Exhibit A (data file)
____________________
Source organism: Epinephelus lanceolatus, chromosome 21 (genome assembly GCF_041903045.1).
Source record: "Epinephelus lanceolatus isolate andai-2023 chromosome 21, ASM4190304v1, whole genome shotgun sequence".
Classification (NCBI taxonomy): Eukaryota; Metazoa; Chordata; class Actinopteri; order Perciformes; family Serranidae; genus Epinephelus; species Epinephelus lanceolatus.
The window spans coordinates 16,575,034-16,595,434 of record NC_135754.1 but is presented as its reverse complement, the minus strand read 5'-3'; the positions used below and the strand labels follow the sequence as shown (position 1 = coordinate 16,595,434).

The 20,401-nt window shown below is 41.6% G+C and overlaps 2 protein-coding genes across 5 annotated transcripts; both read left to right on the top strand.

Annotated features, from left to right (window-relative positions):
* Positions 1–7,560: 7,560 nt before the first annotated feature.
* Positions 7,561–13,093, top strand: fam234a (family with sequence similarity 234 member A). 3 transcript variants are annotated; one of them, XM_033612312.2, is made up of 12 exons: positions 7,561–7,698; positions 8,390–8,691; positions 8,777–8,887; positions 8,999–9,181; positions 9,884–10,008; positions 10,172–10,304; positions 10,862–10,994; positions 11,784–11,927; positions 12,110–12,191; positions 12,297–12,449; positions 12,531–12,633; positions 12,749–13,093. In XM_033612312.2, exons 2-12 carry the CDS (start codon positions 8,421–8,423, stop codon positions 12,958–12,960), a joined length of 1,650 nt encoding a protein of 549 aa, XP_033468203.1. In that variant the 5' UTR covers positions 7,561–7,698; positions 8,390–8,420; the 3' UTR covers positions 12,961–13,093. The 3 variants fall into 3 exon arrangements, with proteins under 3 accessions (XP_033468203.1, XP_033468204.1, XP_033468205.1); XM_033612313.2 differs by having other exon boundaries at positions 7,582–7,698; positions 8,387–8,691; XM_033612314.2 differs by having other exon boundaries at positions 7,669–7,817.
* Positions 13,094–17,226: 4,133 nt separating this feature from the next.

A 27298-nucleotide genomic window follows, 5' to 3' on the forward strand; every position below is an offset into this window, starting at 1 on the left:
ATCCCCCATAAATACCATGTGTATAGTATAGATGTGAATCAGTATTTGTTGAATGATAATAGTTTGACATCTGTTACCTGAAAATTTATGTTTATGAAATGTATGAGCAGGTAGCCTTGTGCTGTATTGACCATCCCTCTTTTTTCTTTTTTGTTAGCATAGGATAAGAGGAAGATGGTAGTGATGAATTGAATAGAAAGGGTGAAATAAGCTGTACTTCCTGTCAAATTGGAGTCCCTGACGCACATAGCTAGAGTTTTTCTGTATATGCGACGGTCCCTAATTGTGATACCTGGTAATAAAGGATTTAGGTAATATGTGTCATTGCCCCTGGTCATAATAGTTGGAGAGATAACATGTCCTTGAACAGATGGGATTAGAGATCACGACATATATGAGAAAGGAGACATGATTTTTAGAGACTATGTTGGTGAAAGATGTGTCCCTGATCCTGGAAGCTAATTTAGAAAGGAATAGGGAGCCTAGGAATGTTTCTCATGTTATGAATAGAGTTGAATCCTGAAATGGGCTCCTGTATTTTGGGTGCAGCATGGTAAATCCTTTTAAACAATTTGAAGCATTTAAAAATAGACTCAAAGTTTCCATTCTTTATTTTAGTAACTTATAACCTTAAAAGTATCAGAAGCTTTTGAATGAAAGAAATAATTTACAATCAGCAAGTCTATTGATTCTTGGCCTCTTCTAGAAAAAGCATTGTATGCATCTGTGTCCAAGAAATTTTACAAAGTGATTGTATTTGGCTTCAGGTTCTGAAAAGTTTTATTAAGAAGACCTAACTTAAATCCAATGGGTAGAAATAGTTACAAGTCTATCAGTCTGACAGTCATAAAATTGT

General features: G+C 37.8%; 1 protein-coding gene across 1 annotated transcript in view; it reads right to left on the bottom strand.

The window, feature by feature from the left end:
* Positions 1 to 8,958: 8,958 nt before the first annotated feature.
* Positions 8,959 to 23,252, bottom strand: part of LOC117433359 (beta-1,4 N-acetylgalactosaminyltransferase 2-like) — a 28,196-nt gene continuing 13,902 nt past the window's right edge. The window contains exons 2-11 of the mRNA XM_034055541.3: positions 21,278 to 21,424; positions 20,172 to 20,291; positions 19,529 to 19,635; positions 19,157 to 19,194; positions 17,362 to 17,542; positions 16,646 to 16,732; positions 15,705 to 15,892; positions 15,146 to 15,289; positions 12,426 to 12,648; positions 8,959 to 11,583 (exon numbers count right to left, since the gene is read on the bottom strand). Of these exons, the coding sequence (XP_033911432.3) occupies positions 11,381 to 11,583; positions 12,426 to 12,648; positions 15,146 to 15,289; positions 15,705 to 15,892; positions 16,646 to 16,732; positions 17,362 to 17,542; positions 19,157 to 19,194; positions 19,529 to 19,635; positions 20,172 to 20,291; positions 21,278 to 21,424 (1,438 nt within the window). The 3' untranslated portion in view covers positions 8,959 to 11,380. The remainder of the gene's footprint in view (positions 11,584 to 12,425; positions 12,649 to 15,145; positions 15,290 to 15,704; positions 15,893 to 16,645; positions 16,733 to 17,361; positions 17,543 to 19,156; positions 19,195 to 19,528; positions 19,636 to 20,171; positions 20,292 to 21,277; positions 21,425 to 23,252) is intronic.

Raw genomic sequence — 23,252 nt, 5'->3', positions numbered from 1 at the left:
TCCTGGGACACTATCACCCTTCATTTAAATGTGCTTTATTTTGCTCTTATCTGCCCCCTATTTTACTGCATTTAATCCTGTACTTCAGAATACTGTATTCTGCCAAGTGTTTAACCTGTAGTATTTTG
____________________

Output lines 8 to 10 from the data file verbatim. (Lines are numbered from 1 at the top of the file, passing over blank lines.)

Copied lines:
* Positions 7,561–13,093, top strand: fam234a (family with sequence similarity 234 member A). 3 transcript variants are annotated; one of them, XM_033612312.2, is made up of 12 exons: positions 7,561–7,698; positions 8,390–8,691; positions 8,777–8,887; positions 8,999–9,181; positions 9,884–10,008; positions 10,172–10,304; positions 10,862–10,994; positions 11,784–11,927; positions 12,110–12,191; positions 12,297–12,449; positions 12,531–12,633; positions 12,749–13,093. In XM_033612312.2, exons 2-12 carry the CDS (start codon positions 8,421–8,423, stop codon positions 12,958–12,960), a joined length of 1,650 nt encoding a protein of 549 aa, XP_033468203.1. In that variant the 5' UTR covers positions 7,561–7,698; positions 8,390–8,420; the 3' UTR covers positions 12,961–13,093. The 3 variants fall into 3 exon arrangements, with proteins under 3 accessions (XP_033468203.1, XP_033468204.1, XP_033468205.1); XM_033612313.2 differs by having other exon boundaries at positions 7,582–7,698; positions 8,387–8,691; XM_033612314.2 differs by having other exon boundaries at positions 7,669–7,817.
* Positions 13,094–17,226: 4,133 nt separating this feature from the next.

A 27298-nucleotide genomic window follows, 5' to 3' on the forward strand; every position below is an offset into this window, starting at 1 on the left: